A former Deputy General Secretary of the National Democratic Congress (NDC) Koku Anyidoho has raised issues with the payment of judgement debts in Ghana.
He wondered how long Ghana will continue “to bleed from self-inflicted wounds?”
“So, Judgement debt has reared its ugly Medusa-like head in Ghana again? I sat in Cabinet & saw the extent to which Prez Atta-Mills Laboured to pay Judgement debts he inherited. For how long will the Motherland continue to bleed from self-inflicted wounds? I weep for Ghana,” he wrote in a tweet.
His comments come after a London-based United Nations Commission on International Trade Law tribunal has ordered the government of Ghana to pay a contractually defined “early termination payment” of more than US$134.3 million plus interest and costs.
This follows the termination of the contract between the government of Ghana and an independent power producer, Ghana Power Generation Company (GPGC) in 2018.
Former Minister of Power, Dr Kwabena Doinkor, under whose watch the deal was signed said the emergency power agreement signed with Ghana Power Generation Company (GPGC), went to cabinet and parliament for approval,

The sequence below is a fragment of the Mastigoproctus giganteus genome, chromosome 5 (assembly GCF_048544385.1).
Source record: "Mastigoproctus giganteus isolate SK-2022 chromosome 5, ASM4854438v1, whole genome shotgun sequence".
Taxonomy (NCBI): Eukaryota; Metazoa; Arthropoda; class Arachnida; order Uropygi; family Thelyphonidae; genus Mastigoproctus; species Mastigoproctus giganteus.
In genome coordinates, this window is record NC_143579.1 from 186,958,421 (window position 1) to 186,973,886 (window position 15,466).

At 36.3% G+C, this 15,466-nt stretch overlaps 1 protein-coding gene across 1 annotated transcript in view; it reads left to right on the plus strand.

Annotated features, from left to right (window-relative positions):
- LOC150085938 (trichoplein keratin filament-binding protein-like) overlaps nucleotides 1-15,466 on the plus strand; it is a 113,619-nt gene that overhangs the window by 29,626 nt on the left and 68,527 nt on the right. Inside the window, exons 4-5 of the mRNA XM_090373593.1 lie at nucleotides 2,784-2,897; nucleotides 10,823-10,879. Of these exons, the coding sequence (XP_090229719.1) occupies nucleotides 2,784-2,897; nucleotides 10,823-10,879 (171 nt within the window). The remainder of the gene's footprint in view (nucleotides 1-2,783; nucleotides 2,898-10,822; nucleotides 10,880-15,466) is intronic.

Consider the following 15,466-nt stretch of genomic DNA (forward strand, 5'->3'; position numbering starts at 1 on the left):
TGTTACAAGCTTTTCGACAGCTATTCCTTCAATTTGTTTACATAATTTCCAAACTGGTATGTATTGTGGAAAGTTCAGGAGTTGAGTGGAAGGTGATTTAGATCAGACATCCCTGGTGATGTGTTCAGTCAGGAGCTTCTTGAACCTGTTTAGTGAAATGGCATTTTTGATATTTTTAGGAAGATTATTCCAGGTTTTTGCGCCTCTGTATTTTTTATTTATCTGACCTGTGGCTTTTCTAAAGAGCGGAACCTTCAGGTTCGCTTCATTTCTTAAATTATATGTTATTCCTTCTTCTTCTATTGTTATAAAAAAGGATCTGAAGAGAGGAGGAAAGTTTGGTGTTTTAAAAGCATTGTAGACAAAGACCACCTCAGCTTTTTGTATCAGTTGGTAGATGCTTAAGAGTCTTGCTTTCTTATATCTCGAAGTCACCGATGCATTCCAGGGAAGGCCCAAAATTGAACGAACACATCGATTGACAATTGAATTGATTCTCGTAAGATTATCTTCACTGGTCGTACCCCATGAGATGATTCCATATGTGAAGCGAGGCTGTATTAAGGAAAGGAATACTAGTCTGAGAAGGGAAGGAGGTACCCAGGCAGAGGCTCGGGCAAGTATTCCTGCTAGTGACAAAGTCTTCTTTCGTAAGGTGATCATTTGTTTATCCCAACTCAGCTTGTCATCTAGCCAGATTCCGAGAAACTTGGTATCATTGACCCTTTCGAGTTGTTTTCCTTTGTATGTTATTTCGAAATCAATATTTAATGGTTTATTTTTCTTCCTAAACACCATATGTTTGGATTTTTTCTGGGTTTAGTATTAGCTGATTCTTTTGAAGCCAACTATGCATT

He told Dzifa Bampoh on the First Take on 3FM Wednesday June 23 that the agreement met all the constitutional requirements hence the $170million judgement awarded against the government of Ghana for the termination.
Mr Donkor was reacting to a comment by Attorney General Godfred Dame that the decision by the signatories to sign such an agreement was uninformed.
Gofred Dame had said in relation to the judgement debt that “The fundamental question that we asked is why the agreement was entered into in the first place? Why did John Jinapor and his former boss execute the signatory of this agreement and afterwards set up a committee to review those agreements?
“It is because you yourself had realised that this was going to result in excess capacity,” he said.
“Indeed, the cost was very, very monumental. As per the report of the PPA Committee, if all the agreements signed by John Jinapor and his former boss had been allowed to run, each year, the nation was going to be exposed to payment to the sum of $586 million.
“Cumulatively, between 2013 and 2018 the nation was going to pay as much as $1.76 billion,” he told Joy News.
Reacting to his comments, Dr Kwabena Donkor told Dzifa that “The awards was given for wrongful termination, not for wrongful signing. I am therefore surprised that the Attorney General does not deem it fit to confirm that whoever terminated will also be referred to the CID.
“The Ghana Power Generation Company (GPGC) was sent to cabinet, it had cabinet approval. Indeed, the Secretary to Cabinet wrote to Parliament on the 3rd of July 2015, and parliament approved the agreement.
“It went through the constitutional process set out for these agreements.
“This agreement had the lowest tariffs of all the emergency power purchasing agreements. It had the shortest duration, four years and that agreement did not require any financial security from the state of Ghana and therefore it was one of the agreements negotiated.”
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